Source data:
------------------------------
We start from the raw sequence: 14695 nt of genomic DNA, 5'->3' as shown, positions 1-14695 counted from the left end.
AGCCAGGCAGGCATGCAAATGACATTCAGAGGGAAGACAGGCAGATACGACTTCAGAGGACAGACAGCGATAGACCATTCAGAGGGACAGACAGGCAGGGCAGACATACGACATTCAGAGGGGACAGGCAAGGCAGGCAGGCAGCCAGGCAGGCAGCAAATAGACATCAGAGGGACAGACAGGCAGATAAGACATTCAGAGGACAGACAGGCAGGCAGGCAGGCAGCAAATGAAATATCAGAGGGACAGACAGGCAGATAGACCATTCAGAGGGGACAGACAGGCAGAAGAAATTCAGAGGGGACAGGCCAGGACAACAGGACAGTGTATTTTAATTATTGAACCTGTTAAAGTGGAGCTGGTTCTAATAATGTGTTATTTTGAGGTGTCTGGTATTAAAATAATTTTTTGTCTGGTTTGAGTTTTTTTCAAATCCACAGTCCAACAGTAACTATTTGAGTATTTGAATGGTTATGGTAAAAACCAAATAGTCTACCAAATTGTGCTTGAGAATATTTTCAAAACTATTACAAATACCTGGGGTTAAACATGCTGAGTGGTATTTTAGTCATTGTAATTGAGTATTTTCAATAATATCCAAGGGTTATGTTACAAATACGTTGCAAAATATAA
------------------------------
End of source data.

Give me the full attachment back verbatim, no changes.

We start from the raw sequence: 14695 nt of genomic DNA, 5'->3' as shown, positions 1-14695 counted from the left end.
AGCCAGGCAGGCATGCAAATGACATTCAGAGGGAAGACAGGCAGATACGACTTCAGAGGACAGACAGCGATAGACCATTCAGAGGGACAGACAGGCAGGGCAGACATACGACATTCAGAGGGGACAGGCAAGGCAGGCAGGCAGCCAGGCAGGCAGCAAATAGACATCAGAGGGACAGACAGGCAGATAAGACATTCAGAGGACAGACAGGCAGGCAGGCAGGCAGCAAATGAAATATCAGAGGGACAGACAGGCAGATAGACCATTCAGAGGGGACAGACAGGCAGAAGAAATTCAGAGGGGACAGGCCAGGACAACAGGACAGTGTATTTTAATTATTGAACCTGTTAAAGTGGAGCTGGTTCTAATAATGTGTTATTTTGAGGTGTCTGGTATTAAAATAATTTTTTGTCTGGTTTGAGTTTTTTTCAAATCCACAGTCCAACAGTAACTATTTGAGTATTTGAATGGTTATGGTAAAAACCAAATAGTCTACCAAATTGTGCTTGAGAATATTTTCAAAACTATTACAAATACCTGGGGTTAAACATGCTGAGTGGTATTTTAGTCATTGTAATTGAGTATTTTCAATAATATCCAAGGGTTATGTTACAAATACGTTGCAAAATATAA